Overall, CDE staff said they are seeing progress in several key indicators, just not at a pace and rate they would like. Noteworthy improvements were seen in graduation rate (a 1.3 percent increase) and disproportional representation by disability (a 17.9 percent decrease), but drops included a 6.9 percent decrease in the number of students with disabilities who enrolled in higher education or were competitively employed within a year of graduating from high school.
In other State Board meeting news:
• Mike Walsh, trustee for the Butte County Office of Education and 2019 CSBA Immediate Past-president, was appointed to serve a two-year term on the Advisory Commission on Charter Schools.
• Superintendent of Public Instruction Tony Thurmond reported that he has formed an LCFF work group to increase transparency in the process. The work group consists of educational partners from a wide array of organizations, including CSBA. The group aims to learn about the LCFF process to ensure it is, as intended, providing additional supports to improve outcomes for students in specific student groups. The group is meeting amid a convergence of interest in LCFF transparency at the state level. Thurmond said that despite some calls to reform LCFF, data experts have shown the CDE that, overall, LCFF is working.
• In a large item on assessments, the board approved changes to the California Science Test blueprint and revisions to the Initial English Language Proficiency Assessments for California Student Score Reports. One significant change to the CAST, which will see first-year results released this month, is a reduction in the number of items in the science test, as many students had a hard time completing the assessment in the estimated window of 2 hours.
• The board approved the submission of the year’s amendments for California’s ESSA State Plan to the U.S. Department of Education. These items, previously adopted by the board, included updating graduation rate goals, thresholds and cut scores, as well as changing cut scores for the English Learner Progress Indicator. In an additional ESSA item, the board approved a list of LEAs with approved Comprehensive Support and Improvement plan summaries. The State Board approves these final plans to meet ESSA standards, which “requires local educational agencies, in partnership with stakeholders, to develop and implement a comprehensive support and improvement (CSI) plan to improve student outcomes for each school identified for CSI.”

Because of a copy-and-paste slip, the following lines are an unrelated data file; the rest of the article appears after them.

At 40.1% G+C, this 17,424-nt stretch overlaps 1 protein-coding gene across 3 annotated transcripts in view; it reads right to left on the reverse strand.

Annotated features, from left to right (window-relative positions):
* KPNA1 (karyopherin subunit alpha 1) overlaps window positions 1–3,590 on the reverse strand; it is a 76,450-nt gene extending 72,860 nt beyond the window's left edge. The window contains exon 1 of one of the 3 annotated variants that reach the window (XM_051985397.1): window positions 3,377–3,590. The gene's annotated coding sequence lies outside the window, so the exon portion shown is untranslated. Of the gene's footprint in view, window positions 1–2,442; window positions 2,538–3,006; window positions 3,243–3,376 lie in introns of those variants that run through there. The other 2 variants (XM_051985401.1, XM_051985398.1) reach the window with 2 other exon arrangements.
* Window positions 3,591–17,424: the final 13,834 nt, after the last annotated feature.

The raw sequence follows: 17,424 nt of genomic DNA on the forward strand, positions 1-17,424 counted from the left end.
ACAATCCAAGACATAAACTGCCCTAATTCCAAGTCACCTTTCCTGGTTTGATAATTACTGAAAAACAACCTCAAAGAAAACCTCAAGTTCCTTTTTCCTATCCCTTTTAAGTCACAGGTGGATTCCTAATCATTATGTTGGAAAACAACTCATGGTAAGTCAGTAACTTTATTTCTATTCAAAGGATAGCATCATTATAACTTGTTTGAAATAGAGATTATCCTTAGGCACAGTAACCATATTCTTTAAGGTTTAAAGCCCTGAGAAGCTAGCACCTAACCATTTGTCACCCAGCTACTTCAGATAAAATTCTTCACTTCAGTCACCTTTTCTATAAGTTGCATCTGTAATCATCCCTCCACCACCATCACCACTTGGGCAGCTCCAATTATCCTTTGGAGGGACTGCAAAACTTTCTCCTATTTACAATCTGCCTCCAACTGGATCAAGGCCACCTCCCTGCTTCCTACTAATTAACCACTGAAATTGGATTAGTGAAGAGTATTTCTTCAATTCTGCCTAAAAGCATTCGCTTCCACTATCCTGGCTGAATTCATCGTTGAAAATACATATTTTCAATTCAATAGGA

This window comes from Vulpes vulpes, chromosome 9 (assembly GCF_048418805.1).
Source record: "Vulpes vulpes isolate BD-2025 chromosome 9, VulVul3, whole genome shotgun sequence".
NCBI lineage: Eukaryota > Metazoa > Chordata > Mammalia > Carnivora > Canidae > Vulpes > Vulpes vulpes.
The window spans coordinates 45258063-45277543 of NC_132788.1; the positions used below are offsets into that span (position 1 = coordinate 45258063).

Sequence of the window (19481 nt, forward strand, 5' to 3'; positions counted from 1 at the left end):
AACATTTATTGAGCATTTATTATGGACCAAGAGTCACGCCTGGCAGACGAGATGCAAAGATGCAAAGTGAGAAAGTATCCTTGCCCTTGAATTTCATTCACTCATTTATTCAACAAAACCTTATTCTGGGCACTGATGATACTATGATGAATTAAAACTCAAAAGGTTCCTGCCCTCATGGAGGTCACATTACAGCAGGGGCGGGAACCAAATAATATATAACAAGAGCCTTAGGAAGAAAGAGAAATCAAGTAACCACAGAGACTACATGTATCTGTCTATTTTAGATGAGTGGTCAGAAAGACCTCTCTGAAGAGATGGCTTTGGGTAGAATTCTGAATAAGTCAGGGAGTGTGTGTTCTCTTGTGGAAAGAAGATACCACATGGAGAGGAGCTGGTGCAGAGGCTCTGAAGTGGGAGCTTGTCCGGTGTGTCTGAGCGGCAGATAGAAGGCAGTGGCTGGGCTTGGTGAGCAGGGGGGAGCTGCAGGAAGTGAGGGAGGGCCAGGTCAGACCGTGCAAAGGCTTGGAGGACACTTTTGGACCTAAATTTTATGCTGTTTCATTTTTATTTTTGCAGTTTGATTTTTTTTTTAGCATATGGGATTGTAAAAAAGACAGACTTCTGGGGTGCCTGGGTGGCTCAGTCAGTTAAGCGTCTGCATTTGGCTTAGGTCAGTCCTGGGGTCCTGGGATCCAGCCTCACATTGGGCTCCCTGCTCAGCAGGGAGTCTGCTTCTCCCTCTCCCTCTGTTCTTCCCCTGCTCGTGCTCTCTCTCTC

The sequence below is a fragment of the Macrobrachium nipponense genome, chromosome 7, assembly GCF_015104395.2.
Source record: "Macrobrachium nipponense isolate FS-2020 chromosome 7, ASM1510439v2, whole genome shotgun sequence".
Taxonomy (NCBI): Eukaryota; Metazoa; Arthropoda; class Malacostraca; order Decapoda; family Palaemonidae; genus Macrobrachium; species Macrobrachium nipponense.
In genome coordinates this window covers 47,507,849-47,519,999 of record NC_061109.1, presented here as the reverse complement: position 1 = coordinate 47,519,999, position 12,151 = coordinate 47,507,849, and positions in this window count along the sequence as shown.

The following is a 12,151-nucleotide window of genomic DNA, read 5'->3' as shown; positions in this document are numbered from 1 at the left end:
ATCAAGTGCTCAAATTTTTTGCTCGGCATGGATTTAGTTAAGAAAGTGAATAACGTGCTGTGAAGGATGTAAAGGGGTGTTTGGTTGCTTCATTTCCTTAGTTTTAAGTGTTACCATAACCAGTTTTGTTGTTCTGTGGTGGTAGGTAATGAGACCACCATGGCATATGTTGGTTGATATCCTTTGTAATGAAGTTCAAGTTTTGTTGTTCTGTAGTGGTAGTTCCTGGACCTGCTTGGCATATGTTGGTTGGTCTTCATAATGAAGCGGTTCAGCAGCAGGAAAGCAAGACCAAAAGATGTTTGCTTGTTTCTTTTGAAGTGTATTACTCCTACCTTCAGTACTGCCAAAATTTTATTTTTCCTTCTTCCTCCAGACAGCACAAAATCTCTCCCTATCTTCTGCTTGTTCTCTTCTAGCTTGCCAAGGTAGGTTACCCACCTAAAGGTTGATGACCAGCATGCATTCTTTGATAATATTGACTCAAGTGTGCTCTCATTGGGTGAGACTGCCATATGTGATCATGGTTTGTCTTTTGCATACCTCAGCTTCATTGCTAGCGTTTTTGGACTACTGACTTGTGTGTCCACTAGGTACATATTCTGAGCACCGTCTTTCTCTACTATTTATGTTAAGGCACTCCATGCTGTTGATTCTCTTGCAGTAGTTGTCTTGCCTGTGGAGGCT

• Board members provided input on the Draft Federal Perkins V State Plan for Career Technical Education, which will be used to “leverage state-funded CTE programs and support the development of a broader California State Plan for CTE, particularly given that California intends to lead with state programming.” Final plan recommendations will be presented at the March State Board meeting.
• The board granted Education Code waivers to nine districts so that they can establish by-trustee-area elections as soon as possible. The approval means the LEAs can waive the requirement that by-trustee-area election methods be approved at a districtwide election. Districts that elect board members at-large face existing or potential litigation under the California Voting Rights Act.
• Linda-Darling Hammond was re-elected as board president for 2020, while Straus was re-elected vice president. “I am honored and humbled to serve as president now that we’re in chapter two of the California story, building on the work of the previous board,” Darling-Hammond said.